ENTERTAINMENT
October 28, 2013 | By Charles McNulty, Los Angeles Times Theater Critic
Audra McDonald was in grand merry-making form for much of her magnificent L.A. Opera concert at the Dorothy Chandler Pavilion. Performing a diverse selection of songs spanning almost a century of the American musical and interspersing these works with charmingly playful patter, she gave ample room Saturday night to novelty numbers that allowed this dramatic singer a rare opportunity to flex her musical comedy muscles. Yes, the woman who won her fifth Tony Award last year for her defiantly realistic portrayal of a drug-addicted prostitute in "The Gershwins' Porgy and Bess" happens to be an ace clown.
CALIFORNIA | LOCAL
July 9, 1997
Before the L.A. Philharmonic concert Tuesday, tribute was paid to Dorothy Buffum Chandler, who died Sunday. "The best way Dorothy Chandler can be addressed is by this great orchestra, said Ernest Fleischmann, above, managing director of the orchestra. "That the Bowl exists today is because of her passion." He then asked the Hollywood Bowl audience to stand for a silent tribute to Mrs. Chandler. The Philharmonic's program also paid tribute to Mrs.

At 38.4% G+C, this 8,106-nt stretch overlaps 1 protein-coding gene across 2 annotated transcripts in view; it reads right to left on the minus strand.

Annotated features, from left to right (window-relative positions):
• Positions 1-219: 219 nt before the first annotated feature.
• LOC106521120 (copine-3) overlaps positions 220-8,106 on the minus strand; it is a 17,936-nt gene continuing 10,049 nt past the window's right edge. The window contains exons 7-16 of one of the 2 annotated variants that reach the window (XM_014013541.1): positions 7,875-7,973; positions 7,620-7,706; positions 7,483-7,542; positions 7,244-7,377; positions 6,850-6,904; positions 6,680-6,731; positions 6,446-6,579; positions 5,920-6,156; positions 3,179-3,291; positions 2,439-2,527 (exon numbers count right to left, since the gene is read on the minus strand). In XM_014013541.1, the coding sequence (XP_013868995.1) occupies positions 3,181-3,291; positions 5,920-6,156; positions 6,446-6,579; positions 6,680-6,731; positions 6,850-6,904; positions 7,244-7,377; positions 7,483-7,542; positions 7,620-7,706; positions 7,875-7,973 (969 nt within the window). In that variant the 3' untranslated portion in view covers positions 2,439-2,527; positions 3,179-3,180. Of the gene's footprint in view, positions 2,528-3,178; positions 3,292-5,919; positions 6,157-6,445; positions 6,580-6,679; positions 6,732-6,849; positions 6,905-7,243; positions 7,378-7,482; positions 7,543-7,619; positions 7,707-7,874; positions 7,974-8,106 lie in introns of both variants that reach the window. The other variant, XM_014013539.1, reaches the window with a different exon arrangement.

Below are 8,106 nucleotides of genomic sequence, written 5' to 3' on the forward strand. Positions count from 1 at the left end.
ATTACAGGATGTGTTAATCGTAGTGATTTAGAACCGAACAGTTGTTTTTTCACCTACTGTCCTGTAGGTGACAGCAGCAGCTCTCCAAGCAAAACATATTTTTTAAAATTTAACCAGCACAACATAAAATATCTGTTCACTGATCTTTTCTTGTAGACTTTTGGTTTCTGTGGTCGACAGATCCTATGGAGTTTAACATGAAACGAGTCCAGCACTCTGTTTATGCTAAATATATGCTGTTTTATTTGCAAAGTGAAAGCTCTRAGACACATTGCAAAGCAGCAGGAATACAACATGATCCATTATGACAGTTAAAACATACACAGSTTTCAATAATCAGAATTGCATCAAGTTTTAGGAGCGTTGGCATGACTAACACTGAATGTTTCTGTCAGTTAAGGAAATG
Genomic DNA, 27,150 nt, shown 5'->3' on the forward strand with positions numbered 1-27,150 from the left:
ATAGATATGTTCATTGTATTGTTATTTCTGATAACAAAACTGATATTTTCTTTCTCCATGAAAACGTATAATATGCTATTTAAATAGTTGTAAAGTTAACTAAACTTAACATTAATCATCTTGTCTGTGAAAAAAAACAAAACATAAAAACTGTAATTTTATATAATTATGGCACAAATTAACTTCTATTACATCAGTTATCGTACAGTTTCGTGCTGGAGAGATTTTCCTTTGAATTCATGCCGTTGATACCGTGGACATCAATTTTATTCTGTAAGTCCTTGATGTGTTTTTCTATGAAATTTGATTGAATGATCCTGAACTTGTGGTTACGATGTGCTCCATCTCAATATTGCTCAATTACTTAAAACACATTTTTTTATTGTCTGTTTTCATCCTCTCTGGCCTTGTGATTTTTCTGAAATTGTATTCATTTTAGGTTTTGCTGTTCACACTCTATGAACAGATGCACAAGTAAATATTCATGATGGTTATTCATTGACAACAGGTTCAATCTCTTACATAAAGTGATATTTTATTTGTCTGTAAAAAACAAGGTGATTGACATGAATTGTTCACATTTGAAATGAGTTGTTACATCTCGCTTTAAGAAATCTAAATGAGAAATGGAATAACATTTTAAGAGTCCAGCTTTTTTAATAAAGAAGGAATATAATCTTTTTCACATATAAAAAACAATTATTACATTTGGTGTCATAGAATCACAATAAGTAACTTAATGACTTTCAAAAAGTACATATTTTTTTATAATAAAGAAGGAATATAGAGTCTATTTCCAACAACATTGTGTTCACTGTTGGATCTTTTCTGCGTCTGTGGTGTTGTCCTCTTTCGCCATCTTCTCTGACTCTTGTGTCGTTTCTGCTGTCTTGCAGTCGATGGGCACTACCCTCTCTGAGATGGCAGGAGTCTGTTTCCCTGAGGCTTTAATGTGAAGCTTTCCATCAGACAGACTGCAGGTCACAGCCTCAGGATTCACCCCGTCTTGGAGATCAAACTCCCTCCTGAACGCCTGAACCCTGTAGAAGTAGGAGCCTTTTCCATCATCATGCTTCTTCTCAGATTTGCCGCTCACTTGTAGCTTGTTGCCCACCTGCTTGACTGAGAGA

ENTERTAINMENT
June 8, 1991 | SHAUNA SNOW, TIMES STAFF WRITER
Choreographer Bill T. Jones and soprano Kallen Esperian will perform Sunday night in an "intimate salon-style ceremony" at the Regent Beverly Wilshire as part of the Music Center's Dorothy B. Chandler Performing Arts Awards.
ENTERTAINMENT
June 14, 2013 | By Deborah Vankin, Los Angeles Times
It's a typically dry afternoon in Sun Valley, in an industrial area near the Burbank airport where the pavement is scorched and the air is speckled with construction dust. Tucked behind a 12-foot-high ficus hedge, however, inside a Willy Wonka-like facility teeming with invention, Jim Doyle is making it rain. A sheet of water cascades from the ceiling with a thunderous roar inside a dark, garage-like space called Area 9. Water rushes out of wide-mouthed hoses on the cement floor, flooded with half an inch.